Seattle Storm forward Lauren Jackson described the team's loss to the Minnesota Lynx last week as "painful", in an article by Kevin Pelton of StormBasketball.com.
They've had a week to either put that behind them or grow from it, depending on whose perspective you prefer, and welcome the Indiana Fever into KeyArena tonight at 7 p.m.
But what you can probably expect tonight is that they probably won't end up down 26 points again at halftime: it's almost certain they'll play better and the Fever are not typically the type of team to race up and down the court in transition as the Lynx do - the Fever's 75.3 possessions per game was the second least in the league prior to playing Tulsa earlier this week.
However, one thing that the Tulsa game did show is that they have the capacity to share the ball extremely well - in addition to Spokane native Briann January having a double-double with 12 points and a career-high 10 assists, the entire team moved the ball extremely well.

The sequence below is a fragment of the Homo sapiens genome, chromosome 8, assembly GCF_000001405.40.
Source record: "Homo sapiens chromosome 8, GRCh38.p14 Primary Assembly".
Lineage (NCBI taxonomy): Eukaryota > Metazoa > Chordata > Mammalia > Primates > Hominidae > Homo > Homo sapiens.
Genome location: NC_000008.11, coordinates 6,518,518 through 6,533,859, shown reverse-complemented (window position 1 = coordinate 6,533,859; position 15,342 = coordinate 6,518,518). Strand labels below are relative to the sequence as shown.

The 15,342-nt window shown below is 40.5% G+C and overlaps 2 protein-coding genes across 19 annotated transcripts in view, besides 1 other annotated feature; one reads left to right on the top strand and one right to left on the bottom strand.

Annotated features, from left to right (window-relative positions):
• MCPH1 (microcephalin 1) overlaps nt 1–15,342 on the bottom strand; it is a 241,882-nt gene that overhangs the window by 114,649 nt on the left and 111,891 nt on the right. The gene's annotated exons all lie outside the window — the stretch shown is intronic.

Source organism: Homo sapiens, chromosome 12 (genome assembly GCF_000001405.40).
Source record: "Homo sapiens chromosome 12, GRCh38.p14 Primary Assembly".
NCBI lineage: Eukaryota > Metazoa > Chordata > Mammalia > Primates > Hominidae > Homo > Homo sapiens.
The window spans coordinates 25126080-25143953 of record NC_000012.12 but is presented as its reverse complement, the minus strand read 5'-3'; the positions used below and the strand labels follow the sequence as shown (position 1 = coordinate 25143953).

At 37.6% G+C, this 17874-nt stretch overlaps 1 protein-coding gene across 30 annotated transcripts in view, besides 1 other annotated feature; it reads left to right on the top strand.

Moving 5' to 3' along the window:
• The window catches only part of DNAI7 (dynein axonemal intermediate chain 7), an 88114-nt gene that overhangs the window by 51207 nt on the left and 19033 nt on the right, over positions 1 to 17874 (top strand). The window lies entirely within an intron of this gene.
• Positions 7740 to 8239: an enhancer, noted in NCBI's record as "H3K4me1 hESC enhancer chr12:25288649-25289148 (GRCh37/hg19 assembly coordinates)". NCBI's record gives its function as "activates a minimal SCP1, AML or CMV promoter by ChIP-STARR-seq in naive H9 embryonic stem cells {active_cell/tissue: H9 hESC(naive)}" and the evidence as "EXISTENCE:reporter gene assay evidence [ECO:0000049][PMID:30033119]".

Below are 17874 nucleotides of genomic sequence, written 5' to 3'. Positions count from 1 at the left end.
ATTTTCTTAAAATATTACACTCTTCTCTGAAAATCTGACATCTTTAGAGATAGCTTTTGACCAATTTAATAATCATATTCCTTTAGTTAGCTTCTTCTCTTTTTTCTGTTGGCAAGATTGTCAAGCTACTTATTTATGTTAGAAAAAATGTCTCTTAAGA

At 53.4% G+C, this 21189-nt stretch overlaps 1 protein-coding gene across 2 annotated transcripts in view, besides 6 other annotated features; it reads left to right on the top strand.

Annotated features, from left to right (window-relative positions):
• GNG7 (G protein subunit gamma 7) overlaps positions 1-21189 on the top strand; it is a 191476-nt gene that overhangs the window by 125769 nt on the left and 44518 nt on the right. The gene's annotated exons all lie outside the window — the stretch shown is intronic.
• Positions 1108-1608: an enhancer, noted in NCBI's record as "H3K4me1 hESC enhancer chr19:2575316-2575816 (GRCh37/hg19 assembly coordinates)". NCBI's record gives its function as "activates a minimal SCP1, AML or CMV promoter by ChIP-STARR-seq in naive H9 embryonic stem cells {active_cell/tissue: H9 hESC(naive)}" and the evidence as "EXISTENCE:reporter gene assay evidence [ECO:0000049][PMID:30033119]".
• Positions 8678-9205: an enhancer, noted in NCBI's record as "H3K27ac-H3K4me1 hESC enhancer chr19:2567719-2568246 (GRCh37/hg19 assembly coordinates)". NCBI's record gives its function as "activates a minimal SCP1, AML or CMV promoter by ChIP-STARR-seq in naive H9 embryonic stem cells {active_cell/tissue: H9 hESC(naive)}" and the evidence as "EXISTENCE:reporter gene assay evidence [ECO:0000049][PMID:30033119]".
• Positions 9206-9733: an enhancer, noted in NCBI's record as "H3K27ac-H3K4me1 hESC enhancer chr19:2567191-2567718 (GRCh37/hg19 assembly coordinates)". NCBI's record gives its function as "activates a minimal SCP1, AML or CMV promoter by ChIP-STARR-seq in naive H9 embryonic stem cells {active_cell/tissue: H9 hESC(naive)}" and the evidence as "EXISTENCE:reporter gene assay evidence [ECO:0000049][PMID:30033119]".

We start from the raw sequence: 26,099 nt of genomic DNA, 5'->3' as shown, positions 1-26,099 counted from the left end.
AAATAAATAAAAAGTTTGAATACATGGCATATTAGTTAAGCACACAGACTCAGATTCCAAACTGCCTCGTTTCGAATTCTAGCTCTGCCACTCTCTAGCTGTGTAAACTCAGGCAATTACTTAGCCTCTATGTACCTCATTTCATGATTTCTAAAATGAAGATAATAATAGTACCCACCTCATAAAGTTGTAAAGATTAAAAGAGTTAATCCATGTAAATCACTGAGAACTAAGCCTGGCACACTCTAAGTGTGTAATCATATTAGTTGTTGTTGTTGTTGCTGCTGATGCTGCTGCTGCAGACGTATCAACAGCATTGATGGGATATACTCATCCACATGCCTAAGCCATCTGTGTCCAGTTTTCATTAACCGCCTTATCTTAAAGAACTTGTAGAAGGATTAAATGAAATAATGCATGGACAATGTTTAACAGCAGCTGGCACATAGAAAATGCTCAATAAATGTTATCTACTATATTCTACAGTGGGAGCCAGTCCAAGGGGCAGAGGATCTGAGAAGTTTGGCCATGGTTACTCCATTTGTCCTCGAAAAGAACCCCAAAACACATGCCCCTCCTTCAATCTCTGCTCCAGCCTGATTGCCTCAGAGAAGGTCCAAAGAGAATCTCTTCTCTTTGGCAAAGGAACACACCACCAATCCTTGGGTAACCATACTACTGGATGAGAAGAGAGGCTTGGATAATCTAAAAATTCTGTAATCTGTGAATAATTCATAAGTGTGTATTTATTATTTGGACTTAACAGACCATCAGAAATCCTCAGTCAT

Indiana Fever's Small Lineups Show Off Collective Ball-Handling Efficiency - Swish Appeal
Arguably the most impressive game as a distributor was that of January, who finished the game with an impressive 12 points and career-high 10 assists. Her game against Tulsa was as comfortable as she's looked as a distributor since entering the league and a lot of it was that she was generally under better control than normal while also maintaining her aggression, as shown by having a free throw rate over 100% (which is where she earned some late-game points).
With January playing so well as a lead ball handler and others also distributing the ball efficiently around the perimeter, the Fever were able to overcome an inefficient scoring performance from Catchings.
The question entering tonight's game is whether that game against Tulsa was a sign of developing chemistry or the result of playing an 0-5 Shock team. The Fever haven't been particularly efficient with the ball this season and that also showed against the Shock, as they turned the ball over seven times (36 percent of their possessions) in the second quarter.